- Office suite software — Microsoft Office
- Spreadsheet software — Microsoft Excel
- Word processing software — Microsoft Word
Hot Technology — a technology requirement frequently included in employer job postings.
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- Production and Processing — Knowledge of raw materials, production processes, quality control, costs, and other techniques for maximizing the effective manufacture and distribution of goods.
- Administration and Management — Knowledge of business and management principles involved in strategic planning, resource allocation, human resources modeling, leadership technique, production methods, and coordination of people and resources.
- Mechanical — Knowledge of machines and tools, including their designs, uses, repair, and maintenance.
- Public Safety and Security — Knowledge of relevant equipment, policies, procedures, and strategies to promote effective local, state, or national security operations for the protection of people, data, property, and institutions.
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- Operations Monitoring — Watching gauges, dials, or other indicators to make sure a machine is working properly.
- Operation and Control — Controlling operations of equipment or systems.
- Quality Control Analysis — Conducting tests and inspections of products, services, or processes to evaluate quality or performance.
- Speaking — Talking to others to convey information effectively.
- Active Listening — Giving full attention to what other people are saying, taking time to understand the points being made, asking questions as appropriate, and not interrupting at inappropriate times.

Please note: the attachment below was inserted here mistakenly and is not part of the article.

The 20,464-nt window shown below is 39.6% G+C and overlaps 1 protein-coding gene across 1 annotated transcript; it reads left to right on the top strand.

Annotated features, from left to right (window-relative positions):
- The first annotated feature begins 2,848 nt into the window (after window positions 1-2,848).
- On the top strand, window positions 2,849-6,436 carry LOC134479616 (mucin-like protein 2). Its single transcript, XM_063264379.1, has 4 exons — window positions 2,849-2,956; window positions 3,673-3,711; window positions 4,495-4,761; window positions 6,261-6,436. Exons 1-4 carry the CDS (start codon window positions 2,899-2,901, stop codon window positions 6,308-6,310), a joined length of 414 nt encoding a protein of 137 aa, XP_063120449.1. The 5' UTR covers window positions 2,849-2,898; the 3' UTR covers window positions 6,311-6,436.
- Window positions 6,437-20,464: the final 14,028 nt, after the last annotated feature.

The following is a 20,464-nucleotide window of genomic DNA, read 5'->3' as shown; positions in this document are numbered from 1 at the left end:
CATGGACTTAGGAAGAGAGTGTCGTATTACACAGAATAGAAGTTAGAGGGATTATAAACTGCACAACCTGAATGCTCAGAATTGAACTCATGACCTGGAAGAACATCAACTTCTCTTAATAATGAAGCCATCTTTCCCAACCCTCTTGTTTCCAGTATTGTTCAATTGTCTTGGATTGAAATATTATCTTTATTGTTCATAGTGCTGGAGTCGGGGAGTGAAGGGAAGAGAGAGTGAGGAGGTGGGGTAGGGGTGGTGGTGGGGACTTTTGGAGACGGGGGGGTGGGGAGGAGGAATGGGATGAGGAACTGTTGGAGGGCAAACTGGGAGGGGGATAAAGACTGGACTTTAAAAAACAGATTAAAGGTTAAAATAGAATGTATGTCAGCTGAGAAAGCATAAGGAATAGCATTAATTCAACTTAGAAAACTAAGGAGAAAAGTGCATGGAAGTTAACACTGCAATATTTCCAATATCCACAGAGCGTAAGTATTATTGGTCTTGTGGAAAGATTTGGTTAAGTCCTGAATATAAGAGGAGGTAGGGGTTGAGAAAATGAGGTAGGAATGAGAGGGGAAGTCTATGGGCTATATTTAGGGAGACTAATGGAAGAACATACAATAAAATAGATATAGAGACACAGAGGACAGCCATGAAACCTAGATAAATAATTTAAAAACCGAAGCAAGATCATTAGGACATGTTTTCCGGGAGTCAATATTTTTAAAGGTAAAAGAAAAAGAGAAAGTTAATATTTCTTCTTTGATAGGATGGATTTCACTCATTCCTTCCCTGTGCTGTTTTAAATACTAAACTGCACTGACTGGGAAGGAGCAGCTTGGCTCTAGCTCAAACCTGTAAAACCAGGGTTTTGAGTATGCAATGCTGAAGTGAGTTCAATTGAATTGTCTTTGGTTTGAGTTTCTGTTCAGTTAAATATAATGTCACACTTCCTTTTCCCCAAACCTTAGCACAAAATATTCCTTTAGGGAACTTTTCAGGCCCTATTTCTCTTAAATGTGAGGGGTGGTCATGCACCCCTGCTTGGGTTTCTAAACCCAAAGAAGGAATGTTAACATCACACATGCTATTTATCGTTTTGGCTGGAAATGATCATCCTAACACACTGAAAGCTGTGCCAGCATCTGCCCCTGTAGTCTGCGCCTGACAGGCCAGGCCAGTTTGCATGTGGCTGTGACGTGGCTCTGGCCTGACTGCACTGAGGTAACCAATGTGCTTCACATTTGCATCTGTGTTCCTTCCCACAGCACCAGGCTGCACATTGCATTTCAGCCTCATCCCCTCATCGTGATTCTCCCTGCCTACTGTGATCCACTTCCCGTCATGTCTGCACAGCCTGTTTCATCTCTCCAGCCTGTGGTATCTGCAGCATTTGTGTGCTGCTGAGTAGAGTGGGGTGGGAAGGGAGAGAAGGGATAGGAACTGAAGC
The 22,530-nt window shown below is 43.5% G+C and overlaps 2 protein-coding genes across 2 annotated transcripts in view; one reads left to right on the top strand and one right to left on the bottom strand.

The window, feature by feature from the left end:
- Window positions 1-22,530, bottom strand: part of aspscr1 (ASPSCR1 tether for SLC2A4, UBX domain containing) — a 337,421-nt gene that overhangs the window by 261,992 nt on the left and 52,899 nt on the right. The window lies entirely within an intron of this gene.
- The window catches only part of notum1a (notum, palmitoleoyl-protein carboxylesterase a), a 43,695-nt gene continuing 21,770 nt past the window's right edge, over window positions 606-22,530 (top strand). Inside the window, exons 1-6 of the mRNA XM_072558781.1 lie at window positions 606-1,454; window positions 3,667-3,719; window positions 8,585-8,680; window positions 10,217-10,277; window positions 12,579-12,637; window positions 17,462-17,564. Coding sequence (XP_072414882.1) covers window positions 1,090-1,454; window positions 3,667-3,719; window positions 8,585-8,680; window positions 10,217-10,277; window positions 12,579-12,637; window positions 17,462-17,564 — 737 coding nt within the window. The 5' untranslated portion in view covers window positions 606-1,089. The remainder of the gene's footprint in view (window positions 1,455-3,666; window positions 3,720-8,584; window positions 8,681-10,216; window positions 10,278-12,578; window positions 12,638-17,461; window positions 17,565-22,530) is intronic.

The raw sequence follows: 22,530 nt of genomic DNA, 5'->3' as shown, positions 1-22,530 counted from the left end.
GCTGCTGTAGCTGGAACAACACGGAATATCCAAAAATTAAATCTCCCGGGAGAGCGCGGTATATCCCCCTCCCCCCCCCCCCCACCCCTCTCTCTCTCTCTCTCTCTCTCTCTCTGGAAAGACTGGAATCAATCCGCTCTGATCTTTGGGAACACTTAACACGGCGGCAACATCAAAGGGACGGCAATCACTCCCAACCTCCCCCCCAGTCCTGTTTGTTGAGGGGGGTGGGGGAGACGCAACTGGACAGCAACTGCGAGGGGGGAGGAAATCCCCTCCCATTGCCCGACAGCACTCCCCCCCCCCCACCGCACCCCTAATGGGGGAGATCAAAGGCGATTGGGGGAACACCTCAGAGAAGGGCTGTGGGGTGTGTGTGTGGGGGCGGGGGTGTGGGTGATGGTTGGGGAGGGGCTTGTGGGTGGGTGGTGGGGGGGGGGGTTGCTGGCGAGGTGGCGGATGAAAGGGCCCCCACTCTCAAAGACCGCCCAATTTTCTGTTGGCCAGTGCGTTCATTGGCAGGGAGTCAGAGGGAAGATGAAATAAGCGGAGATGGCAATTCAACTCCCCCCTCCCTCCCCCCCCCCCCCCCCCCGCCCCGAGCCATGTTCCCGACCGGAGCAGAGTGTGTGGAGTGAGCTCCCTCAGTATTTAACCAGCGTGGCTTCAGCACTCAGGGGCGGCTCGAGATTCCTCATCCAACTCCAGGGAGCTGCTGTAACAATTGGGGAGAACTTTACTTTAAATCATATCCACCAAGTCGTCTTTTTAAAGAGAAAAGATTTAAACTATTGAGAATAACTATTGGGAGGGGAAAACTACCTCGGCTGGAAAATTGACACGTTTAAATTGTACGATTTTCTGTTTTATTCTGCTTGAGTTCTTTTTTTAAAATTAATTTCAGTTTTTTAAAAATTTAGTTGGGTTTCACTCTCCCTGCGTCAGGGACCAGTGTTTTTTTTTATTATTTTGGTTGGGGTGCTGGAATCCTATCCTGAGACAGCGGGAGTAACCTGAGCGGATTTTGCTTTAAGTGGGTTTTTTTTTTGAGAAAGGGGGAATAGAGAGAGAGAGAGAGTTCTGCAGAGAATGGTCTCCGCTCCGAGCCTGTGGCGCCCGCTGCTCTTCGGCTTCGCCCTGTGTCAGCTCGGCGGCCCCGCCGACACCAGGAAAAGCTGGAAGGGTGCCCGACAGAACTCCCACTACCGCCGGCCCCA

- Critical Thinking — Using logic and reasoning to identify the strengths and weaknesses of alternative solutions, conclusions, or approaches to problems.
- Monitoring — Monitoring/Assessing performance of yourself, other individuals, or organizations to make improvements or take corrective action.
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- Arm-Hand Steadiness — The ability to keep your hand and arm steady while moving your arm or while holding your arm and hand in one position.
- Control Precision — The ability to quickly and repeatedly adjust the controls of a machine or a vehicle to exact positions.
- Finger Dexterity — The ability to make precisely coordinated movements of the fingers of one or both hands to grasp, manipulate, or assemble very small objects.
- Manual Dexterity — The ability to quickly move your hand, your hand together with your arm, or your two hands to grasp, manipulate, or assemble objects.
- Reaction Time — The ability to quickly respond (with the hand, finger, or foot) to a signal (sound, light, picture) when it appears.
- Multilimb Coordination — The ability to coordinate two or more limbs (for example, two arms, two legs, or one leg and one arm) while sitting, standing, or lying down. It does not involve performing the activities while the whole body is in motion.
- Near Vision — The ability to see details at close range (within a few feet of the observer).